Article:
Thursday, July 30, 2009

And Providence Marches Obediently in the Opposite Direction


D.C. Schools Chancellor Michelle A. Rhee, seeking to stanch declining enrollment and the exodus of students to the District's fast-growing charter schools, announced Tuesday that 13 public schools will launch plans for specialized programs in science and technology, arts and languages.

Theme-based schools are a widely employed educational idea, and the District has several specialty high schools, including Duke Ellington School of the Arts, McKinley Technology High School and School Without Walls.

What makes Rhee's proposal different is that the "catalyst schools" will remain neighborhood schools open to all eligible students without an application or other admissions requirements. Eaton Elementary, for example, will remain the school for its Northwest D.C. neighborhood but will also develop a Chinese language and culture program.

Rhee said D.C. families should not have to look far from home to find innovative school options for their children.

"We believe that every neighborhood school across the District should offer incredibly compelling programs and initiatives within it," she said at Malcolm X Elementary School in Ward 8, where she joined Mayor Adrian M. Fenty (D) to make the announcement. Malcolm X is one of the schools selected for a science, technology, engineering and math (STEM) specialty. The school's plans include starting an elementary robotics program.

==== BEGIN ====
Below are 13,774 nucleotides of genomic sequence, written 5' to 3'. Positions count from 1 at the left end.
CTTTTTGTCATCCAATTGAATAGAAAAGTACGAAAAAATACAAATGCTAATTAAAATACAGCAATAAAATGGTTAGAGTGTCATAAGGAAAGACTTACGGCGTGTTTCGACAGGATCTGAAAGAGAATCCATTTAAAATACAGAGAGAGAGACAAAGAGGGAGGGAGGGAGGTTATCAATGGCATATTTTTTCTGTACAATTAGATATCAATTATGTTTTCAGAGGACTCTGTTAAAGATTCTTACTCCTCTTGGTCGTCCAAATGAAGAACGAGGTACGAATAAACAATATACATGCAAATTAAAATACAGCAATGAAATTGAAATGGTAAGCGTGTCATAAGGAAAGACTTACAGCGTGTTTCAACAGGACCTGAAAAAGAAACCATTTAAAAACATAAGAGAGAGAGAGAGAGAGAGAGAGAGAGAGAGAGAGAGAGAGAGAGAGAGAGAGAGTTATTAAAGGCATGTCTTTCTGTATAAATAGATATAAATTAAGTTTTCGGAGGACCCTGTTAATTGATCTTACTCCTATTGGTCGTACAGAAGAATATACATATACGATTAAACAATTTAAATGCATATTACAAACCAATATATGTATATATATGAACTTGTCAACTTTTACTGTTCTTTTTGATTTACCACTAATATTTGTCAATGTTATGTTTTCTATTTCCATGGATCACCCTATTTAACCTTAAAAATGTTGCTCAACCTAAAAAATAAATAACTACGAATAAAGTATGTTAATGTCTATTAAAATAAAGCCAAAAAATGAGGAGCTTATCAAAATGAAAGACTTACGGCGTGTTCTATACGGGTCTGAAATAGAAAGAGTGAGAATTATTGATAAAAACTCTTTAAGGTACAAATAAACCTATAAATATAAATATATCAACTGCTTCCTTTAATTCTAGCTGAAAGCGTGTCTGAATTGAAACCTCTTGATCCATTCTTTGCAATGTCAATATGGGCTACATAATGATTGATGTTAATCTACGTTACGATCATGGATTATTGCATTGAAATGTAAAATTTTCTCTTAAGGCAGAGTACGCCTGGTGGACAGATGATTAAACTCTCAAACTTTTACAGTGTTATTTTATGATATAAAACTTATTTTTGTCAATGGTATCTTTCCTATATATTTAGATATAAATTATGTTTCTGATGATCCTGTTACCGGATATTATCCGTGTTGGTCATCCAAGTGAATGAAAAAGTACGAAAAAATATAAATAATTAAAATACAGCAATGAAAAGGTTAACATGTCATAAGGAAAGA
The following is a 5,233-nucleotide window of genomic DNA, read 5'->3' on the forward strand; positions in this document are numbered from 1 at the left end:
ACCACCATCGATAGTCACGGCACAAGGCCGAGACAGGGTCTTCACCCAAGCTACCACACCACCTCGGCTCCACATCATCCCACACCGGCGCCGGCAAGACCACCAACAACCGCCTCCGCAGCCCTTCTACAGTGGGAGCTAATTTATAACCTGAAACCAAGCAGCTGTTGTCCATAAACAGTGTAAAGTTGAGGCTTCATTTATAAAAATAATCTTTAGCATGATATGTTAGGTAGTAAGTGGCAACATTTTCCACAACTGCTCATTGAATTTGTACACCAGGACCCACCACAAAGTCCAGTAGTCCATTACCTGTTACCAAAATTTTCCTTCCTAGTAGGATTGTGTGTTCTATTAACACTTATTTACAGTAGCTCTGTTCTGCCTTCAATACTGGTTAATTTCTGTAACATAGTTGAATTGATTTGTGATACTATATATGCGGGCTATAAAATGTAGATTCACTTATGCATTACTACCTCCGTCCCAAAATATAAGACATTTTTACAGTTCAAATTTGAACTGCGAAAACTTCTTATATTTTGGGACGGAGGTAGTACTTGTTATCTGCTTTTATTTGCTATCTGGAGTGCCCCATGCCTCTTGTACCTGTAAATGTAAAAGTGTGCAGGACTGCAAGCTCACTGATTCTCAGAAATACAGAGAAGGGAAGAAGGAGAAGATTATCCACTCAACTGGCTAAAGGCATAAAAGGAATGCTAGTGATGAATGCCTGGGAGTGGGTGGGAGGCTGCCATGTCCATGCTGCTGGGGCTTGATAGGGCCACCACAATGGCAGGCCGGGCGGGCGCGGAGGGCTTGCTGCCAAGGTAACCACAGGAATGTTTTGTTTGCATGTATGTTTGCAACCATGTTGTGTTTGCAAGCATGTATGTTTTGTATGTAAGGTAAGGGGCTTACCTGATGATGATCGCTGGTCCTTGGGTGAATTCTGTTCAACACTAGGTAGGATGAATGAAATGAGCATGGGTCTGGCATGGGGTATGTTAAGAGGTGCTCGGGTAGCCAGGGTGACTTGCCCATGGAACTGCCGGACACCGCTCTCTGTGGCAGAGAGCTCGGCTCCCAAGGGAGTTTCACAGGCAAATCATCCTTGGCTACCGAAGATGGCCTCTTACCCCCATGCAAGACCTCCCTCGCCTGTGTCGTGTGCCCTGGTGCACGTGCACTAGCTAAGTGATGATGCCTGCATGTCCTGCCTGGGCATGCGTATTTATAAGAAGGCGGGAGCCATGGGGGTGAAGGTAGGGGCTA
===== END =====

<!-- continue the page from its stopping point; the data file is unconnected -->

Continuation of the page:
UTLA (via M.Klonsky):

LAUSD (Los Angeles) is now the home to the Belmont Zone of Choice, an innovative pilot school program developed from the ground up by UTLA and a grassroots coalition of teachers and community groups.

The landmark agreement creates a network of autonomous college-prep schools that downtown-area families can select based on students' interests. The schools will have wide autonomy in areas such as curriculum, staffing, budget, governance, professional development, and school calendars so they can best explore ground-breaking models to improve teaching and learning. The 500-student schools will be located at either existing LAUSD campuses or at schools under construction near downtown L.A.

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